Learning is a lifelong journey and I hope you all can find time to enjoy it. Yesterday was a wonderful reminder again of how many project managers are eager to enhance their learning. I hope I was able to help them take a jump to the next level in their journey.
If you would like to view the presentation, please click here.
This past year was an amazing year and I just wanted to say thank you.
Thank you, ProjectManagement.com for giving me the opportunity to blog about learning and share my discoveries with such a fantastic community.
Thank you, Project Management Institute (PMI) for giving me the opportunity to volunteer in my local chapter, Pikes Peak Regional Chapter, and to graduate with all of my awesome classmates in the Leadership Institute Masters Class of 2015. Go Frogs!
When I sat down, I wanted to write about some fantastic courses Coursera is offering to help you with your professional development in 2016. Before I forget though, I suggest checking out the Coursera Specializations. They have added some fantastic content!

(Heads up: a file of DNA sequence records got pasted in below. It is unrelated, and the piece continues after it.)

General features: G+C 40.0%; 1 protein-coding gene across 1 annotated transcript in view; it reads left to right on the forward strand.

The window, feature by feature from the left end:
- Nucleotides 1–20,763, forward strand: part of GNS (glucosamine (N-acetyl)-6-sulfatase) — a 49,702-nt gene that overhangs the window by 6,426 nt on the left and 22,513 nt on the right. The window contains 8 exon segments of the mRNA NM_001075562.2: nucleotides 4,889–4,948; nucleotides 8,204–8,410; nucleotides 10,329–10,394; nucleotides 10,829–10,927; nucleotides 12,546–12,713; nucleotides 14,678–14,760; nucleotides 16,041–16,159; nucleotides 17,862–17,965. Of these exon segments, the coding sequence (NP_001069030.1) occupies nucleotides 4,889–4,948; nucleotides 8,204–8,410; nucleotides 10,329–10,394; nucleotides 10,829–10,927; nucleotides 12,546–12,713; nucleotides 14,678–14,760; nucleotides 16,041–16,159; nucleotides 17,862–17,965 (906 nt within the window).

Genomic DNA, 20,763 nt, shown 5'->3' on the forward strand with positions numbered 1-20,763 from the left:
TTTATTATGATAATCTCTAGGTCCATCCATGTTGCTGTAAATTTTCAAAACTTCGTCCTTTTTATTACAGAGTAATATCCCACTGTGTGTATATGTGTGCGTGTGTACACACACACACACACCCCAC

Anyways, when I touched the keyboard, a burst of gratitude poured out and all I could think of was how many different ways I wanted to say thank you.
This community of project managers yearning for new ideas, best practices, and networking opportunities has been so wonderful. When I first thought of the idea to write this blog, I didn’t know what to write about. I had tried to a couple times before to blog about learning resources and you can check out my first attempt at https://kevinwraney.wordpress.com/.